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SK Design Group's Matthew Puntin explains where two 30,000-gallon liquid propane tanks will be located at Lipton Energy.

Community Development Board Approves Lipton Energy Permit For Propane Storage Tanks

By Brittany PolitoiBerkshires Staff
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PITTSFIELD, Mass. — The Community Development Board approved a special permit for Lipton Energy to place two new above-ground fuel storage tanks within the 10-year flood plain at 36 Industrial Drive with four conditions.

These conditions include all lighting on the site to be downward cast and not trespass onto abutting properties and for Lipton Energy to provide screening in the form of a fence or vegetation so that abutters can't see the tanks.

The fuel tanks will hold 30,000 gallons of propane each, equal to 60,000 gallons total. This acts as a location where a large truck can deliver fuel to these storage tanks and, in turn, transfer them into smaller trucks that deliver fuel to people's houses.

Several abutters called into the meeting to voice their concerns over the fuel tanks. Common areas of concern were improper notification, fumes, spills, surrounding wildlife, and disruptive lights from delivery trucks.

"Harding street is a nice quiet area," said abutter Kathyann Voltoline. "It's a lovely part of the city, and I would hate to see it become just this tough place to live."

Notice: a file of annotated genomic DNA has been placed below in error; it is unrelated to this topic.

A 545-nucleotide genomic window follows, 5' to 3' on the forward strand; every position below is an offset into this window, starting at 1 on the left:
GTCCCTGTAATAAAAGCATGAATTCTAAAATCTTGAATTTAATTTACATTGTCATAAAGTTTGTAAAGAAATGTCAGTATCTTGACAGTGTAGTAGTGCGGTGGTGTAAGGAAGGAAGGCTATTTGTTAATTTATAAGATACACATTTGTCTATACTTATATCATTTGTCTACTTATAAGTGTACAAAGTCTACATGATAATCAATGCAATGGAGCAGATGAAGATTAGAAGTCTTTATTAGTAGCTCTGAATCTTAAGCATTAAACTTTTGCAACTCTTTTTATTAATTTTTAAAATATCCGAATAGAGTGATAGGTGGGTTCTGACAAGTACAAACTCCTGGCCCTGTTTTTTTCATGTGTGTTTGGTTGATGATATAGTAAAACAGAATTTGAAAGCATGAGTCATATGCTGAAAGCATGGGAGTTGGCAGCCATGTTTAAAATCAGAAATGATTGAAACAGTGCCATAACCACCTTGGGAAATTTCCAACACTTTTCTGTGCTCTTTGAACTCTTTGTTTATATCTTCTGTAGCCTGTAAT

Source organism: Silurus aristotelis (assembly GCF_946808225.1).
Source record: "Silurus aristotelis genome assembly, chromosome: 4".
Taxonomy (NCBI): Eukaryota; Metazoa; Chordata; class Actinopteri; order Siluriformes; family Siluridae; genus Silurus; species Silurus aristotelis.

Senior engineer of SK Design Group Matthew Puntin represented Lipton Energy. He explained to concerned abutters that the fuel stored in these tanks is propane and does not run the risks of spilling that oil does.

"This is not oil, this is liquid propane," he said. "To the best of my knowledge, it's a liquid in a tank, if a tank were to leak -- and that's a big if, it just turns into a gas and goes into the air."

Puntin added that he can't give the board a 100 percent guarantee that abutters won't see the tanks from their properties, as the tanks will rise 14 feet from the ground. Nonetheless, Lipton Energy was willing to accommodate concerns that are addressed in the board's conditions for approval.

Lipton Energy's plan went to Conservation Commission in November, Puntin said, and received an order of conditions before being approved.

Also in this meeting, the Community Development Board approved a special permit for Hospitality Syracuse, Inc., which is building a new Taco Bell restaurant to be located at the intersection of Dalton and Hubbard avenues. This permit is to construct a second drive-through order board on Taco Bell's premises to accommodate a larger volume of drive-through customers during the novel COVID-19 pandemic.

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Methuselah Loses License for Two Days

By Brittany PolitoiBerkshires Staff

PITTSFIELD, Mass. — A bar and restaurant owned by a city councilor had its license suspended for two days for violating state COVID-19 guidelines.

On Monday, the Licensing Board voted to suspend Councilor at Large Yuki Cohen's liquor license for Methuselah Bar and Lounge, scheduled for next Tuesday and Wednesday, after a hearing for three alleged pandemic violation complaints that included pictures and anonymous testimony.

Because of the anonymous nature of the evidence submitted, the board weighed in on the fact that this is not Cohen's first time in front of the Licensing Board, as Methuselah faced a five-day liquor license suspension in 2018.

"I feel like in light of what the history is, I don't think we can just pretend that there's no history,"  Chairman Thomas Campoli said, concluding with the other board members that this case had to be handled differently than if it was a first violation.

On Jan. 15, the board held a hearing for two of the violations occurring on Aug. 22 and Dec. 11. It was decided to continue the hearing for the third violation and voting until Monday, Jan. 25.

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